Arthur Irwin

From BR Bullpen

Arthur Irwin.jpg

Arthur Albert Irwin
(Doc or Sandy)

  • Bats Left, Throws Right
  • Height 5,' 8½", Weight 158 lb.

BR page

Biographical Information[edit]

Irwin the "Master Scout" in 1911.

Although he was born in Toronto, Ontario, Arthur Irwin grew up in south Boston, MA and learned to play baseball in that city. He was the brother of John Irwin. He began his professional career in New England and enjoyed success as both a player and a manager. Following his retirement from the major leagues he owned the Toronto franchise while that city played in the Eastern League. He suffered from depression late in life and disappeared from a boat while traveling between New York and Boston. His death was ruled a probable suicide.

In the New York Times of July 21, 1921, his death and last days were explored. It appeared he had two wives and families, one in New York and one in Boston. He had recently been told that he would die unless he underwent serious surgery.

Irwin played 13 seasons in the big leagues, primarily as a shortstop. He managed for eight seasons in the majors, winning the 1891 American Association pennant in the last year that that league operated as a major league. He umpired three National League games in 1881, then came back as a full-time umpire in the same league in 1902.

He was also a scout who nearly curtailed Lou Gehrig's baseball career before it began, luring him to play for his own Hartford Senators in June 1921, the summer before the future Iron Horse was to enroll at Columbia University under an athletic scholarship. Gehrig played under an assumed name, but when someone in the Columbia athletic department got wind that he was playing professionally, it nearly cost him his eligibility to play college sports. As it was, Gehrig was redshirted for a season, before a Yankee scout discovered him his sophomore year.[1]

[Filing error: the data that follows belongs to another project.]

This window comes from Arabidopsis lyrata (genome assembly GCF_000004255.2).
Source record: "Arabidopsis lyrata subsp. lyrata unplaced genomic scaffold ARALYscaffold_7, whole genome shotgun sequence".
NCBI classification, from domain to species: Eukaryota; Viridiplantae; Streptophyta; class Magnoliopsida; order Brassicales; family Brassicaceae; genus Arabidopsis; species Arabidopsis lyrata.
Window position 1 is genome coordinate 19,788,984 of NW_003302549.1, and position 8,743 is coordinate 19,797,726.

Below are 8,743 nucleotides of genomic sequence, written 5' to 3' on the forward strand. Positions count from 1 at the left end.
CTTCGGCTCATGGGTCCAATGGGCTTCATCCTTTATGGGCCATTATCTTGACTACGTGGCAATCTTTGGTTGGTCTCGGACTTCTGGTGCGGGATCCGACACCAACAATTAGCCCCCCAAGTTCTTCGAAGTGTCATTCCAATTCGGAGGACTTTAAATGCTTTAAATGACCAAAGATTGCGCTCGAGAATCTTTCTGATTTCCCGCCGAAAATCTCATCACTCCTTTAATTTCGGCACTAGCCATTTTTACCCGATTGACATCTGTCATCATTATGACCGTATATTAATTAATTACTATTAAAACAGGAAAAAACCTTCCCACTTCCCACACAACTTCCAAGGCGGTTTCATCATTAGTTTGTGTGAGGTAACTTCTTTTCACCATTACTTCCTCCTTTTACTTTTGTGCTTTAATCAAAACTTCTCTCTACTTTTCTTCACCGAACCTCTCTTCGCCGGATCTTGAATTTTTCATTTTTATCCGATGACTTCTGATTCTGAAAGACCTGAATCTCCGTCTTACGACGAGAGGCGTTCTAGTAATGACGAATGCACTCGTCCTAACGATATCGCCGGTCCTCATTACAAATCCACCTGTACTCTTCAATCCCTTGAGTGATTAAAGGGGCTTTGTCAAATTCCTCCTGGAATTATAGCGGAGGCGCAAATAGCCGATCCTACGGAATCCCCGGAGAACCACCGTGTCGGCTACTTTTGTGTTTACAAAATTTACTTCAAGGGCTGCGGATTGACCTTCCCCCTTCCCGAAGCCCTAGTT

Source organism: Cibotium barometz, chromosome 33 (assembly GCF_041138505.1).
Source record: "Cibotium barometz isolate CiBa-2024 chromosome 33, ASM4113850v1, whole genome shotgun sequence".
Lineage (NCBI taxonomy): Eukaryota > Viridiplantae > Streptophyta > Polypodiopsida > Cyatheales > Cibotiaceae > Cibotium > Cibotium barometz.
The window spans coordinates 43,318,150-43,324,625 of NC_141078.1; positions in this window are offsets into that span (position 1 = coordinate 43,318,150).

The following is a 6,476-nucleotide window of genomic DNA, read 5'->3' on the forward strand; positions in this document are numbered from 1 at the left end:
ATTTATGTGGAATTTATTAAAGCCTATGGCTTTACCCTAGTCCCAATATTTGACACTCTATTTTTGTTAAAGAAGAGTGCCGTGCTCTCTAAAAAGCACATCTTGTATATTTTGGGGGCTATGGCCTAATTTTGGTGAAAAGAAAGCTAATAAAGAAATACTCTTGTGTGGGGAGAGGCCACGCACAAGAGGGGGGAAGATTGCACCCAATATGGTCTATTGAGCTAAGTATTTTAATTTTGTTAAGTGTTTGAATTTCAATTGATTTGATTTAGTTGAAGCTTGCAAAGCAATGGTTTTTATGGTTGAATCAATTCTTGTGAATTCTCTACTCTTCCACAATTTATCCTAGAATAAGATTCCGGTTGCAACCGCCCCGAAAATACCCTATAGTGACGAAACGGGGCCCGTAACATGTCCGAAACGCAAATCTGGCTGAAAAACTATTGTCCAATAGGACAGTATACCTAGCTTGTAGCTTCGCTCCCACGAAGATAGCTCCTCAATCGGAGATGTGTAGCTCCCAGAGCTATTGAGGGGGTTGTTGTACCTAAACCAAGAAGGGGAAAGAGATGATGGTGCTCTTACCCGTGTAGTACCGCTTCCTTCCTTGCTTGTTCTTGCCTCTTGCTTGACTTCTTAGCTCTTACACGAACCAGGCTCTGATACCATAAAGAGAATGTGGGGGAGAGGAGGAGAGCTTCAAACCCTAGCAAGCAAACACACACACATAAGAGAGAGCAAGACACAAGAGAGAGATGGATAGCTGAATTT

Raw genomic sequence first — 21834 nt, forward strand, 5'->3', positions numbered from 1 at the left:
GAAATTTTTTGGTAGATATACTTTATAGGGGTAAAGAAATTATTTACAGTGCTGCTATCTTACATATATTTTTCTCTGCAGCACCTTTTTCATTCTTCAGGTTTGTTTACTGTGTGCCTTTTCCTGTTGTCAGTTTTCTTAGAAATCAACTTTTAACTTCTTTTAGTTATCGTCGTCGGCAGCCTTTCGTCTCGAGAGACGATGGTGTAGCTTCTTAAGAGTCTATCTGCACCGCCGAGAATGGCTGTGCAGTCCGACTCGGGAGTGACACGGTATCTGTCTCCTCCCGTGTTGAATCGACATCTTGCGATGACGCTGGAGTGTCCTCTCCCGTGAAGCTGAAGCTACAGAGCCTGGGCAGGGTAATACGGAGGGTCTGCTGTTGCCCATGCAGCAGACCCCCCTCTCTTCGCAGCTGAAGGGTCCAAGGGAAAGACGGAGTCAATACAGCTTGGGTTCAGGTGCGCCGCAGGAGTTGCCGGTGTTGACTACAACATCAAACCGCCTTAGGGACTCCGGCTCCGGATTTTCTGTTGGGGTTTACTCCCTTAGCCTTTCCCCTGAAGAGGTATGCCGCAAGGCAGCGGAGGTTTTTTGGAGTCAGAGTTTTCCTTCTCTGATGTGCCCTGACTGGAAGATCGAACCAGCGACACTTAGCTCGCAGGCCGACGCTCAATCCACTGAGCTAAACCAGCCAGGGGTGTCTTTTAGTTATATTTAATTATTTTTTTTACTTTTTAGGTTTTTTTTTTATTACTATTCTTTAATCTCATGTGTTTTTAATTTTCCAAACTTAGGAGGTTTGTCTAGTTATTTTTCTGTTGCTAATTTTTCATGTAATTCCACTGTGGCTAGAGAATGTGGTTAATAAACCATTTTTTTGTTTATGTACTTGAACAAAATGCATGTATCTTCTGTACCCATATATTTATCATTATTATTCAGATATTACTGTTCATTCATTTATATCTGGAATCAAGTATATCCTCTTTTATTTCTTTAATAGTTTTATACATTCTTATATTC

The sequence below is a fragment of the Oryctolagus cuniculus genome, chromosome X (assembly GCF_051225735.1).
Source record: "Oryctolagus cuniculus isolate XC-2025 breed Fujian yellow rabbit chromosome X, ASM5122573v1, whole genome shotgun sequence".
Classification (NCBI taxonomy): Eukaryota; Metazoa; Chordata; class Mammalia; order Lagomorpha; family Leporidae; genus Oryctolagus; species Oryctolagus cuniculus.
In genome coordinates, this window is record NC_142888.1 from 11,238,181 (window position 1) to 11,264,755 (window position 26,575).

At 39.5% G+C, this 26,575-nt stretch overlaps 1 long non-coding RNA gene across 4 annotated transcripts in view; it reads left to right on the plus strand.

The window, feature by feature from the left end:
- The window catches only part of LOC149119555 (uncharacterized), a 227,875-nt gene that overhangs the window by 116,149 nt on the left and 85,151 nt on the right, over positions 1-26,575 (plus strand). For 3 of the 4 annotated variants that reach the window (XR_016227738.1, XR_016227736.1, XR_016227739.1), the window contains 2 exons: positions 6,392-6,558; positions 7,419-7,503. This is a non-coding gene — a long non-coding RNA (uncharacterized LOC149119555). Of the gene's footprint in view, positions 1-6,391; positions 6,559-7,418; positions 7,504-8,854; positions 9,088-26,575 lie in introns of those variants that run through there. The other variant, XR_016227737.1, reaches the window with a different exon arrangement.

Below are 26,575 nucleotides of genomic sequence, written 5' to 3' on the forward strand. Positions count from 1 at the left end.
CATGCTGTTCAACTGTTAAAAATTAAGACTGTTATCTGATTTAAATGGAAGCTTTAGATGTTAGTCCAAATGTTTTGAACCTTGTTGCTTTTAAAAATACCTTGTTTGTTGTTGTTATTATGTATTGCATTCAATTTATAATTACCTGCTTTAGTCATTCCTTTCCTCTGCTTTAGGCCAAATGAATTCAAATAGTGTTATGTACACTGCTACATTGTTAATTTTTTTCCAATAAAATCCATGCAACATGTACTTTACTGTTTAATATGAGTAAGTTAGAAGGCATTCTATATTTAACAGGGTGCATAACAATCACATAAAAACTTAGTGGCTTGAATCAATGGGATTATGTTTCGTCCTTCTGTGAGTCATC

Preceded by
Harry Wright
Philadelphia Phillies Manager
Succeeded by
Billy Nash
Preceded by
Harvey Watkins
New York Giants Manager
Succeeded by
Bill Joyce

Year-by-Year Managerial Record[edit]

Year Team League Record Finish Organization Playoffs Notes
1889 Washington Nationals National League 28-45 8th Washington Nationals replaced John Morrill (13-38) on July 5
1891 Boston Reds American Association 93-42 1st Boston Reds League Champs
1892 Washington Senators National League 46-60 -- Washington Senators replaced Billy Barnie (0-2) on April 19/
replaced by Danny Richardson on August 24
1894 Philadelphia Phillies National League 71-57 4th Philadelphia Phillies
1895 Philadelphia Phillies National League 78-53 3rd Philadelphia Phillies
1896 New York Giants National League 36-53 -- New York Giants replaced by Bill Joyce on August 8
1897 Toronto Maple Leafs Eastern League 75-49 2nd none League Champs
1898 Toronto Maple Leafs Eastern League 64-55 3rd none none
Washington Senators National League 10-19 11th Washington Senators replaced Tom Brown (12-26), Jack Doyle (8-9)
and Deacon McGuire (21-47) on September 14
1899 Washington Senators National League 54-98 11th Washington Senators
1900 Syracuse Stars Eastern League 43-84 8th none none
1903 Rochester Bronchos Eastern League -- none -- replaced by Abbie Johnson
Toronto Maple Leafs Eastern League 2nd none none replaced James Gardner
1904 Toronto Maple Leafs Eastern League -- none -- replaced by Richard Haley
Kansas City Blues American Association 7th none none replaced Dale Gear
1905 Kansas City Blues American Association 44-102 8thnone none
Altoona Mountaineers Tri-State League 52-73 6th none none
1906 Altoona Mountaineers Tri-State League 64-62 4th none none
1907 Altoona Mountaineers Tri-State League -- none -- replaced by John Farrell
1915 Lewiston Cupids New England League 50-59 6th none none
1918 Rochester Hustlers International League 60-61 5th none none
1919 Rochester Hustlers International League 67-83 6th none none
1920 Rochester Hustlers International League 45-106 7th none none
1921 Hartford Senators Eastern League -- none -- replaced by Jack Dowd


Related Sites[edit]